# Re: MMC dissipation factor measurement

Original poster: "Paul Nicholson by way of Terry Fritz <twftesla-at-qwest-dot-net>" <paul-at-abelian.demon.co.uk>

Terry wrote:
> measuring the dissipation
> factor of a poly MMC cap?  Like <0.001 dissipation factor...

Interesting.  And you'd want it to be the dissipation at the
TC operating frequency...

How about:  Put the 'test' MMC into a calorimeter and incorporate it
into a cap bank attached to a primary to obtain the normal resonance.

Couple in a couple of hundred watts of CW at Fres.  The temperature
inside the calorimeter will rise over a period of time to settle at
some value.  Measure the calorimeter temperature, the room temperature,
and the RF input VA *to the test MMC*.

Then replace the test MMC in the calorimeter with a resistance carrying
DC.  Adjust the DC to obtain the same temperature difference above
ambient as you got from the MMC dissipation.

Then the DC power equals the RF power that was dissipated in the MMC
and you work can out the loss factor from that.

If you can measure to 1 degC and obtain a temperature rise of say
10degC above ambient in the calorimeter, then you'll get 10% accuracy.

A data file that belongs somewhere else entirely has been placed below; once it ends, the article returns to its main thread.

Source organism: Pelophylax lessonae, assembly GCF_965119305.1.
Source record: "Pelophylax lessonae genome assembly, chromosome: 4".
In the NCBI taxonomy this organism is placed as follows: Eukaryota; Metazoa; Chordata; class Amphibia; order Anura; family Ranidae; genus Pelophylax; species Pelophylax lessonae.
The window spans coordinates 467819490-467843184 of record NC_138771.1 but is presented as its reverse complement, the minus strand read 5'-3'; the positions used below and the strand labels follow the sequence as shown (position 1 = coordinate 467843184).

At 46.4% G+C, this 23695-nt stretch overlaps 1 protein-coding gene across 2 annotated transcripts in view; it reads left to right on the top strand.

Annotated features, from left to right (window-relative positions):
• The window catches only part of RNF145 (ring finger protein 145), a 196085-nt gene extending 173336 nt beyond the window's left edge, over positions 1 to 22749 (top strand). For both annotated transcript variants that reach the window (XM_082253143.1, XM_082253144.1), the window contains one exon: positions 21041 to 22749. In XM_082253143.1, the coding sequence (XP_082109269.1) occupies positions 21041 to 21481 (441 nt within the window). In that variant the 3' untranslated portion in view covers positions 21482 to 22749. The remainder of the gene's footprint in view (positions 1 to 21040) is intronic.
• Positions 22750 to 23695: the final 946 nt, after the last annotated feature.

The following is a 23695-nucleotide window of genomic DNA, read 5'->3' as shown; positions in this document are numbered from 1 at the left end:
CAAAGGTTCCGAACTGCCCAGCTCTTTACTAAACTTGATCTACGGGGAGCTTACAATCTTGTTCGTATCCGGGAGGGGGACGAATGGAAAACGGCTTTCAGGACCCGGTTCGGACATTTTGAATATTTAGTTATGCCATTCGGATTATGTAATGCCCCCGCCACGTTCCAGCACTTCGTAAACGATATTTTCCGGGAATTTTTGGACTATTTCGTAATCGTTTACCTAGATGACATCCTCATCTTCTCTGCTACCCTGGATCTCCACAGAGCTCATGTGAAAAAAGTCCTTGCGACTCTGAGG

You can probably measure the MMC volts and current to 1% accuracy so
the temperature measurements will be the dominant source of error.

The difficulty might be to actually get enough power dissipated in the
MMC to get a decent temperature rise.  You might need to put a whole
cap bank's work of MMC's into the thing, rather than the one!

> I have a TEK 3012 scope.

The box it came in could provide the polystyrene for the
calorimeter :))

OK, you don't like that plan?  Alright, another then:

Make up an air spaced parallel plate capacitor to the same value as
the test MMC.  Resonate each with a large inductor to the TC frequency
and obtain the two Q values with the pinger and tcma.  Use the
difference in Q factor to calculate the extra ESR introduced by the
MMC.  This method has two problems: you have to assume the air spaced
cap has negligible loss, and the result depends on measuring the small
difference between two Q factors.

And a third method that you could try is to measure that phase angle.
Capture the V and I of the test cap at the TC frequency in some
convenient setup and measure the time delay between the zero crossing
points of the two waveforms.  Calibrate out the phase error of the
scope by repeating the measurement again with the roles of the two
Y amplifiers exchanged.  This last I think would be the least
accurate with only 10,000 points per sweep.
--
Paul Nicholson
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